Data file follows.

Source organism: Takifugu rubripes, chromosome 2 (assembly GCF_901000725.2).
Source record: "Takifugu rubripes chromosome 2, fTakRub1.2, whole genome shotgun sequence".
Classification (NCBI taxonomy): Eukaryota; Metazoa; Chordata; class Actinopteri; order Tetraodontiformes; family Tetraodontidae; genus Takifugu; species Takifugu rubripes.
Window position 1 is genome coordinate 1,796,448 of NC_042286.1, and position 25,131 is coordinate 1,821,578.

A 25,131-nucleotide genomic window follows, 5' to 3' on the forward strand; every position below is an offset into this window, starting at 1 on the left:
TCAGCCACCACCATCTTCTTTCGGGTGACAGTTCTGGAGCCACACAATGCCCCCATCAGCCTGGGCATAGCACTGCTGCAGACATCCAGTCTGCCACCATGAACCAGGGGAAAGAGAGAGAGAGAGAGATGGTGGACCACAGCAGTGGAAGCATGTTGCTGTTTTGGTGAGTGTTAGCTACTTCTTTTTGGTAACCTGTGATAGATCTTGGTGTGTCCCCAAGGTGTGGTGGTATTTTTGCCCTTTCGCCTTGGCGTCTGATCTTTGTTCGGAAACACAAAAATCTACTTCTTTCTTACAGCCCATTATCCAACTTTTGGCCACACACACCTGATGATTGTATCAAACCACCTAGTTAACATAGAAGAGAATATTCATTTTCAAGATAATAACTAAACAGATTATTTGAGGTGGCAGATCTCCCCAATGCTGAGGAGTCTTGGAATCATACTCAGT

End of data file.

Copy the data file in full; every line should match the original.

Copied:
Source organism: Takifugu rubripes, chromosome 2 (assembly GCF_901000725.2).
Source record: "Takifugu rubripes chromosome 2, fTakRub1.2, whole genome shotgun sequence".
Classification (NCBI taxonomy): Eukaryota; Metazoa; Chordata; class Actinopteri; order Tetraodontiformes; family Tetraodontidae; genus Takifugu; species Takifugu rubripes.
Window position 1 is genome coordinate 1,796,448 of NC_042286.1, and position 25,131 is coordinate 1,821,578.

A 25,131-nucleotide genomic window follows, 5' to 3' on the forward strand; every position below is an offset into this window, starting at 1 on the left:
TCAGCCACCACCATCTTCTTTCGGGTGACAGTTCTGGAGCCACACAATGCCCCCATCAGCCTGGGCATAGCACTGCTGCAGACATCCAGTCTGCCACCATGAACCAGGGGAAAGAGAGAGAGAGAGAGATGGTGGACCACAGCAGTGGAAGCATGTTGCTGTTTTGGTGAGTGTTAGCTACTTCTTTTTGGTAACCTGTGATAGATCTTGGTGTGTCCCCAAGGTGTGGTGGTATTTTTGCCCTTTCGCCTTGGCGTCTGATCTTTGTTCGGAAACACAAAAATCTACTTCTTTCTTACAGCCCATTATCCAACTTTTGGCCACACACACCTGATGATTGTATCAAACCACCTAGTTAACATAGAAGAGAATATTCATTTTCAAGATAATAACTAAACAGATTATTTGAGGTGGCAGATCTCCCCAATGCTGAGGAGTCTTGGAATCATACTCAGT